Council vote to transfer George Wythe funds to RPS board fails
RICHMOND, Va. (WWBT) - After hours of debate and public comment during Monday’s City Council meeting, the fate of a new George Wythe High school is still in limbo. Despite receiving a majority of yes votes, the vote to transfer city funds to the Richmond School Board failed.
The council needed six yes votes in order to pass the budget transfer. Of the seven council members present, four voted yes, while three others abstained from voting.
The RPS board requested this funding months ago to help with the construction of a new George Wythe High School.
However, the city council tabled the vote in December, asking for more communication from the district and saying it had concerns about capacity limits for the new building.
Last week, the council agreed to hold a vote on funding after a heated back and forth during a joint meeting with the school board, with both parties debating on the capacity limits f the new school.
Those capacity limits retook center stage during Monday’s council meeting.
“You have no idea what it’s like to show up meeting after meeting and listen to people justify a 20-year hold-up in school funding! You are the 21st year!” shouted one speaker. “The school board said we can’t trust the city with our schools, and you have proven them right every single day for four months!”
“I cannot, in good faith, agree blindly with transferring money to RPS with the hope that they will do the right thing to accommodate future growth for students on the southside,” said another speaker.
When accused by some public speakers of purposefully delaying the progress of George Wythe, 1st District Councilman Andreas Addison, who abstained, says his vote was about making sure money is spent wisely.
“This is not a who knows best situation, this is, and I am council, and I am focusing on growth,” said Addison. “In growth, we have to have not a scarcity mindset, but a growth mindset, and that starts with investments like this.”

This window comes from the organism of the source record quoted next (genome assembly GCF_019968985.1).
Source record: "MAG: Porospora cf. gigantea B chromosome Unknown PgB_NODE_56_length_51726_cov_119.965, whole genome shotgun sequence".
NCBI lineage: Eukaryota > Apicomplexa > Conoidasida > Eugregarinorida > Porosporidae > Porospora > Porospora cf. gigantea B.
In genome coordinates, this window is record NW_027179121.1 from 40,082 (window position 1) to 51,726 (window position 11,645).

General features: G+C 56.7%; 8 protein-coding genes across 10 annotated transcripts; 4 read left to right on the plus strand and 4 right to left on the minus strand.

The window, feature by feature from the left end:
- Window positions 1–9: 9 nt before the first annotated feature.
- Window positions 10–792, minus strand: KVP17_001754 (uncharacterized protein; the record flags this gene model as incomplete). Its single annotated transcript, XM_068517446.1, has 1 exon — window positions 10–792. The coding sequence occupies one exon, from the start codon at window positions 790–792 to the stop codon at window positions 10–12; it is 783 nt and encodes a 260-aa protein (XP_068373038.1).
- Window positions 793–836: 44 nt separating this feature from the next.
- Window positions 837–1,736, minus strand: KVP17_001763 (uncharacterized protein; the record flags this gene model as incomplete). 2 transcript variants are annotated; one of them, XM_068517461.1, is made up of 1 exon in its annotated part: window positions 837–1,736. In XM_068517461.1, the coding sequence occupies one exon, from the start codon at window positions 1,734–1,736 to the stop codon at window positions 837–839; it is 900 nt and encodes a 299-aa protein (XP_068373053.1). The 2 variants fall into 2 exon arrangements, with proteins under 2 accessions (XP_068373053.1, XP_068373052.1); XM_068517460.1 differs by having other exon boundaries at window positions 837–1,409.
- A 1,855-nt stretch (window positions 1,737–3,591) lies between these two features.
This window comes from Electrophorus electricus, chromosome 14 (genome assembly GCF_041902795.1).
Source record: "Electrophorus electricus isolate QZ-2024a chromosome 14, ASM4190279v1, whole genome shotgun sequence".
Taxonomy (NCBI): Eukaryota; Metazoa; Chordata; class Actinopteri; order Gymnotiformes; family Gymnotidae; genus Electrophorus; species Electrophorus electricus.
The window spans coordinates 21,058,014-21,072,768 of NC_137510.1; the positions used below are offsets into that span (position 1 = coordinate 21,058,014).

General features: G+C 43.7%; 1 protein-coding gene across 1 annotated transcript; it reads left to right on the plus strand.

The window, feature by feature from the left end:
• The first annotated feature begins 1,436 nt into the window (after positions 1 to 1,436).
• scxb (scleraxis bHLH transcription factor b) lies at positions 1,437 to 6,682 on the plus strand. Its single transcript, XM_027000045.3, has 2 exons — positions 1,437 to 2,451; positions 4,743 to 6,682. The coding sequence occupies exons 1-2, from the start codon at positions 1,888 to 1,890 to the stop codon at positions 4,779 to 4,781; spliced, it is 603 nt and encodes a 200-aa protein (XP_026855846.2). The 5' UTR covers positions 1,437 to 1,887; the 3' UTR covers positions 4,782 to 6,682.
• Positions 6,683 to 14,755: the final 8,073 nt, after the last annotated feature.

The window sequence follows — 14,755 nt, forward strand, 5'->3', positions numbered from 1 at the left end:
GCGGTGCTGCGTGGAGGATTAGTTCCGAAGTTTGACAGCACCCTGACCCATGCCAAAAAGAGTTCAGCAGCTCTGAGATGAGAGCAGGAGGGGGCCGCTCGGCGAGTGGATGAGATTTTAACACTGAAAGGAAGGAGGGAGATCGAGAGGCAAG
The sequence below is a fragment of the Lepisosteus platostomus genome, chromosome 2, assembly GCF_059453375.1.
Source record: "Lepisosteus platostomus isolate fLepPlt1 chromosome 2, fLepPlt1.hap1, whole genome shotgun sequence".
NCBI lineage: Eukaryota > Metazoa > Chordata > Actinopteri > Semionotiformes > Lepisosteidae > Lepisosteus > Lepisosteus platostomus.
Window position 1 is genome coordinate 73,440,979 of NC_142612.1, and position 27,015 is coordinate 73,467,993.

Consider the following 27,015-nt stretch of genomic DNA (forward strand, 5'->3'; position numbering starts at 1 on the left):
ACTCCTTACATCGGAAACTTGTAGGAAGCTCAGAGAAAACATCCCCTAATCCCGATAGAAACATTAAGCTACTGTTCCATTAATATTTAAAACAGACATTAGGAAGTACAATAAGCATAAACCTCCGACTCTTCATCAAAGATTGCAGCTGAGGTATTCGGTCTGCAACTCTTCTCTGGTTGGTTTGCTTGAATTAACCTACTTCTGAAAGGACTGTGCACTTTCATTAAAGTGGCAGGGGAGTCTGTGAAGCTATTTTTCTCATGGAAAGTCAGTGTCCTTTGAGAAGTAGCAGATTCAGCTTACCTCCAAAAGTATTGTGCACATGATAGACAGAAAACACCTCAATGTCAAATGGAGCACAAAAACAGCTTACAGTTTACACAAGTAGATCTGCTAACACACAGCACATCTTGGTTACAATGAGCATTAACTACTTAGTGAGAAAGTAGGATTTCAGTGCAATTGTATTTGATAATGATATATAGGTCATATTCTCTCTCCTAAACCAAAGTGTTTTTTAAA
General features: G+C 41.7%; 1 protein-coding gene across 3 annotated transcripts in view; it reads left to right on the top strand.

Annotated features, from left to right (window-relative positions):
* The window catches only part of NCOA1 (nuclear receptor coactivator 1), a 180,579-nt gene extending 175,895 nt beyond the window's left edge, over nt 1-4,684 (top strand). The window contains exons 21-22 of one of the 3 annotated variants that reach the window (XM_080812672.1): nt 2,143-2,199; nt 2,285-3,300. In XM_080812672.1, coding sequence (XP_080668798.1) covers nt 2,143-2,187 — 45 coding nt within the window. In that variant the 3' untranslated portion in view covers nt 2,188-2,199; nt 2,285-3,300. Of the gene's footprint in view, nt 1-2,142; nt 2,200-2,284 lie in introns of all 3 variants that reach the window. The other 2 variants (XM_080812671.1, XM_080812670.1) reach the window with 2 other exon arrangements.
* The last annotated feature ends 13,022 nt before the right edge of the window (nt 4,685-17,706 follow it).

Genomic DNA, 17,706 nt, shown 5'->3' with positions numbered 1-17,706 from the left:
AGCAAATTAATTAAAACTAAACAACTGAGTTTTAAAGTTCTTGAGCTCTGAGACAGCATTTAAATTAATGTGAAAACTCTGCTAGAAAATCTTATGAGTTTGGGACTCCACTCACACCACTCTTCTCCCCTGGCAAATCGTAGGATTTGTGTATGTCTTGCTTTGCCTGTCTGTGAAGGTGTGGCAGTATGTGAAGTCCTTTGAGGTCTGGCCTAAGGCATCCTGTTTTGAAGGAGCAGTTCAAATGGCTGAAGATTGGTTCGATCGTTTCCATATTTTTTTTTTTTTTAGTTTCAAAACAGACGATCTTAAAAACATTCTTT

In response, councilwoman Kristen Nye, who voted to release the funds, argues that some council members are dragging their feet.
“So, if you vote against this budget transfer tonight, then what is your plan?” Nye asked. “I have not heard of any plan except for the school board needs to compromise to 1,800 school students or more.”
Cheryl Burke and Dawn Paige of the School Board agreed with the vote, arguing that the school board doesn’t have enough focus to be trusted with the millions of dollars it wants in funding.
“The house is divided. It’s not whole.” said Burke. “How can you build schools if you don’t have your finances in order?”
“It’s more than bricks and mortar; it’s our responsibility,” said Paige.
Meanwhile, RPS school leaders say they want the community’s involvement in figuring out what’s next for Wythe.
In response, 4th District School Board member Jonathan Young criticized the council’s lack of faith in the school board, accusing it of not being responsible enough to handle the city’s needs.
“Is it surprising that the same City Council, unable to address waste in city government and/or lower the highest real estate taxes in the region despite an exponential increase in real estate tax assessments, is so gladly willing to spend tens of millions of dollars unnecessarily on vacant seats in school buildings?” Young asked.
These community meetings will focus on the school’s design and overall objectives - plus whether it will be an art or stem-focused school.
Thirteen other meetings are planned leading up to April 15.
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